The Legend of Zelda: Skyward Sword on Switch is a workout for your wrists and your patience

Zelda Skyward Sword Nintendo Switch

Everyone deserves a second chance, right? Even Skyward Sword.

It’s the most divisive game in the Zelda series, for its motion controls and more experimental gameplay. Now, with this HD re-release on Switch, it’s given a new lease of life. But has it improved with age?

Yes…and no. When it was originally released on the Wii, Skyward Sword was considered a step away from the traditional Zelda formula. In retrospect, it pales in comparison to the broader changes made in Breath of the Wild, but there are still elements that deserve appreciation.

The biggest gripe still remains though: motion controls. Devised to show off the capabilities of the Wii Remote, motion controls offered an immersive take on combat, with sword swinging and weapon aiming as well as various other gestures. But rather than immersing you in your quest, frustrations with tracking gestures took you out of the magic.

That is still the case on the Switch. The Joy-Con controllers have difficulty matching your gestures in-game, with near constant pressing of the Y button required to re-centre the gyro. At best the aiming is shaky; at worst Link swings wildly in the opposite direction to his doom. What works in theory is, in practice, infuriating. There’s nothing worse in gaming than a disconnect between your mind and the actions in-game.

Zelda Skyward Sword Nintendo

The Legend of Zelda: Skyward Sword. (Nintendo)

Take sword combat. On paper, swinging or flicking the controller in different directions seems intuitive. But it’s unable to differentiate between swinging to the right and moving your arm or wrist to the right in preparation to swing left. Thrusting, meanwhile, feels impossible at times. And when so many enemies rely on accuracy to defeat them, motion controls are simply too imprecise and too unreliable.

There are places where they do work: spinning keys to open boss doors, or flicking your wrist to whip at switches. But Breath of the Wild’s subtly integrated use of gyro aiming just… works. Here the controls feel fussy and time consuming when a button press would do the trick.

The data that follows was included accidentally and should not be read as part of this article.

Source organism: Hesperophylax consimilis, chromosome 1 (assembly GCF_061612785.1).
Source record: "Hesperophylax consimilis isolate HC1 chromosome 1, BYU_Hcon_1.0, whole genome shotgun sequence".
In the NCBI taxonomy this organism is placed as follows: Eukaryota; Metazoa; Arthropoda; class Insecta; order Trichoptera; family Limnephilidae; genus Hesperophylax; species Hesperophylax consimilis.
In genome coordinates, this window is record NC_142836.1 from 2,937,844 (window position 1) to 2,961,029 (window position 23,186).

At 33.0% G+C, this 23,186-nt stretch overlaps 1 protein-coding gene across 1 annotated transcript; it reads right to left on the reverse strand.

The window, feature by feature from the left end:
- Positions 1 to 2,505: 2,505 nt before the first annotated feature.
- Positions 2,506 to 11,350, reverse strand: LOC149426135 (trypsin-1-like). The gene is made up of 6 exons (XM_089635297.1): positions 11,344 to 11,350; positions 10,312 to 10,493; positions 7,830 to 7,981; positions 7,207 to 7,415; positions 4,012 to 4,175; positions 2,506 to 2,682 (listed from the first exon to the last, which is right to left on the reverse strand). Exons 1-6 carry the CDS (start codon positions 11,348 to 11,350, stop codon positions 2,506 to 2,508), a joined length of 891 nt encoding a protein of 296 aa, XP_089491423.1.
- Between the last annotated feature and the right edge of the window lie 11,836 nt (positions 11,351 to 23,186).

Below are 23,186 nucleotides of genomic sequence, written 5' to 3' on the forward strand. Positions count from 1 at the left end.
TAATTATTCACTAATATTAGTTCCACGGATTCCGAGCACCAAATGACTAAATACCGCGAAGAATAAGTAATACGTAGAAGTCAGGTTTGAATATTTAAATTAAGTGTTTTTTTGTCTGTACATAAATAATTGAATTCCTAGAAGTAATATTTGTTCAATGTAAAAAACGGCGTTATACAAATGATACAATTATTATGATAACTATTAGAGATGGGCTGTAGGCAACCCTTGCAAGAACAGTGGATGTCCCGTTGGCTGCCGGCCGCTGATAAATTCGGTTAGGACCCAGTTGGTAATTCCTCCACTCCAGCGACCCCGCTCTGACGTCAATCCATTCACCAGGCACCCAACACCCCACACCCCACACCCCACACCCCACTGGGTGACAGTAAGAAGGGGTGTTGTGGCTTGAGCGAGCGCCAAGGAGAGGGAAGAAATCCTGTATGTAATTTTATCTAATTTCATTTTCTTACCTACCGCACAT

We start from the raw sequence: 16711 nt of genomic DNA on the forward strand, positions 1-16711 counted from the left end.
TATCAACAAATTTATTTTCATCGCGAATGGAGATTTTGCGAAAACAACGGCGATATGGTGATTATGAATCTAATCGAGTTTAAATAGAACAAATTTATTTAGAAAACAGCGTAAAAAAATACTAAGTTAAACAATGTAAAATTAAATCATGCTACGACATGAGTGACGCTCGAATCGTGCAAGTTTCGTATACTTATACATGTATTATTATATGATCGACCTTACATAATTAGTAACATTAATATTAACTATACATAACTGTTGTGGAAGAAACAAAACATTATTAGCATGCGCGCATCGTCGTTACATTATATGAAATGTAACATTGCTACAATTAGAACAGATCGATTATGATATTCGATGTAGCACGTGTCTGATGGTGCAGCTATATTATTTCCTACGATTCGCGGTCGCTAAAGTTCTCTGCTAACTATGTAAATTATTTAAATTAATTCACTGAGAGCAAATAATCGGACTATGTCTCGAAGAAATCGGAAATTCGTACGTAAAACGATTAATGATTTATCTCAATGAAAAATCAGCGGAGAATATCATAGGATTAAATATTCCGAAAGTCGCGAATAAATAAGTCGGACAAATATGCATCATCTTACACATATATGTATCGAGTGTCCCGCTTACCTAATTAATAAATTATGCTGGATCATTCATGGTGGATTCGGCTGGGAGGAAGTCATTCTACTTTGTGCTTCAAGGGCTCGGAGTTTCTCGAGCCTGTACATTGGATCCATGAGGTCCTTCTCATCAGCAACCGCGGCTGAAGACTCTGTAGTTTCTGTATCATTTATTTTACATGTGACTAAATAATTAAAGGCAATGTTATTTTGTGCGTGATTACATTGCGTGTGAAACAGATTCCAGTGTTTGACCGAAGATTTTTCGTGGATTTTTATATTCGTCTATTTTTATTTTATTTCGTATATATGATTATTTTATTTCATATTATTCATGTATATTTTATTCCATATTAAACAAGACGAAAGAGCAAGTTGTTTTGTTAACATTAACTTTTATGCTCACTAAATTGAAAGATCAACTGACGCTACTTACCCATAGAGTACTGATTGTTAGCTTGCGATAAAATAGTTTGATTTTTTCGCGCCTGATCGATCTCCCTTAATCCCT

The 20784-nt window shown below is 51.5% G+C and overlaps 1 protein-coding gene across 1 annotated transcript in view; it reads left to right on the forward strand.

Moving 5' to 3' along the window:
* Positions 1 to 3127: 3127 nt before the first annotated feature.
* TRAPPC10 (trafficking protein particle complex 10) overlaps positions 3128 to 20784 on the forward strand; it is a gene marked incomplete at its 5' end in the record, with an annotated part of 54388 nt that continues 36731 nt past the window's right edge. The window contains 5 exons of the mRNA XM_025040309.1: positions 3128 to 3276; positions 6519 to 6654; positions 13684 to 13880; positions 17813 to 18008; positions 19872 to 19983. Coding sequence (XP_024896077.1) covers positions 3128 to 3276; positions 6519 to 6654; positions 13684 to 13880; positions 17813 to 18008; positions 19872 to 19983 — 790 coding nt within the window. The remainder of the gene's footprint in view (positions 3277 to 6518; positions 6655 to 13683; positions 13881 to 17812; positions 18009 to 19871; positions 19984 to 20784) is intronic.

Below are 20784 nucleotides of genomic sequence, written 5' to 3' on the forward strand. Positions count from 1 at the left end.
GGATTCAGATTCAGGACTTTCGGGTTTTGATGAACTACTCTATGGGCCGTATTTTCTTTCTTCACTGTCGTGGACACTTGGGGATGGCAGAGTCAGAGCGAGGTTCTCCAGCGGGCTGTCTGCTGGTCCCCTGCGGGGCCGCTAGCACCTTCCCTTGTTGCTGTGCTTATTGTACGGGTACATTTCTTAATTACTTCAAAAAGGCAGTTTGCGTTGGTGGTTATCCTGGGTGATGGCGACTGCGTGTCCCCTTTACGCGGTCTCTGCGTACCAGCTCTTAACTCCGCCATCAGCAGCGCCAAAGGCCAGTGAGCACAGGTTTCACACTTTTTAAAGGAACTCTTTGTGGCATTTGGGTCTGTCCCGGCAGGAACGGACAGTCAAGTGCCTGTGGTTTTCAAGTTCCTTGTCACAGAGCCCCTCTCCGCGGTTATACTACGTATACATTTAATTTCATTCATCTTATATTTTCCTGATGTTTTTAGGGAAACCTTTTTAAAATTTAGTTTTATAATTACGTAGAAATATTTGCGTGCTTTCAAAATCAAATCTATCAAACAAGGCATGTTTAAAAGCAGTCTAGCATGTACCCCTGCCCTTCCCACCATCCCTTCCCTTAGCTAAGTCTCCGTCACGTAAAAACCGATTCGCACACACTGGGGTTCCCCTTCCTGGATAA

It’s now possible to play solely with button controls – in fact, if you’re playing in handheld mode or a Switch Lite it’s the only way to play. But they’re far from ideal. The right stick is used to mimic motion controls, be it sword swings or bomb throwing arcs. In some cases this feels easier to the point of cheating, in others it’s far from intuitive and requires more button and stick actions than it should.

What’s more, with motion controls the right stick is used to control the new and integral free-roaming camera. With button controls you cannot swing the sword and move the camera at the same time.

The new camera is one of many quality of life improvements that certainly improve on the original. Fi, your magical companion, no longer interrupts every five minutes; item descriptions no longer display each time you collect them; the lengthy and laborious opening hours have been cut back and an autosave feature has been added.

Zelda Skyward Sword Nintendo

The Legend of Zelda: Skyward Sword. (Nintendo)

And, of course, there are improvements to the graphics. Skyward Sword undoubtedly looks sharper than it did before. But, like the motion controls, the impressionist art style is divisive. Originally designed to hide the underpowered capabilities of the Wii, the soft blurry watercolour wash seems more pronounced in HD. At times it looks beautiful, with some lovely lighting and an expressive character model for Link; at others the low quality textures feel dated.

Any small improvements cannot hide the more glaring errors in judgement. In moving away from the Zelda formula, Nintendo added plenty of gameplay between the traditional dungeons. Sadly, most of this involves fetch quests, laborious collections, and tiresome stealth. The world has so much potential, but too often the way you interact feels uninspired.

It’s also incredibly repetitive, with only a handful of areas to explore and repeated gameplay ideas – not to mention the empty sky overworld – that sap the energy and grandeur from your quest. That goes for repeated enemy designs and bosses: looking at you, toe monster.

What’s most infuriating about Skyward Sword is how inconsistent it is. Despite its flaws, there are major highs. The orchestral score is glorious. The dungeon designs rank among the series’ best. And there’s a colourful playfulness to it all that exudes that warm fuzzy Nintendo magic. Ignoring gameplay twists, this is classic Zelda.

Zelda Skyward Sword Nintendo

The Legend of Zelda: Skyward Sword. (Nintendo)

Its story is also one of the most memorable in the series, exploring the origins of Link’s Master Sword. There are hints of romance between its familiar characters: the shy, awkward teen Link and the bossy Zelda with her own tale to tell. Then there’s villain Ghirahim who wonderfully radiates queer energy.

Skyword Sword remains an essential game for Zelda fans. In particular, the latest trailer for the Breath of the Wild sequel appears to link back to this title, no doubt a key reason Nintendo chose to re-release Skyword Sword above other, beloved games from the series.

Yet it’s as messy and loveable as it’s ever been, a workout for your wrists as much as your patience.

3 / 5

The Legend of Zelda: Skyward Sword is released on 16 July on Nintendo Switch.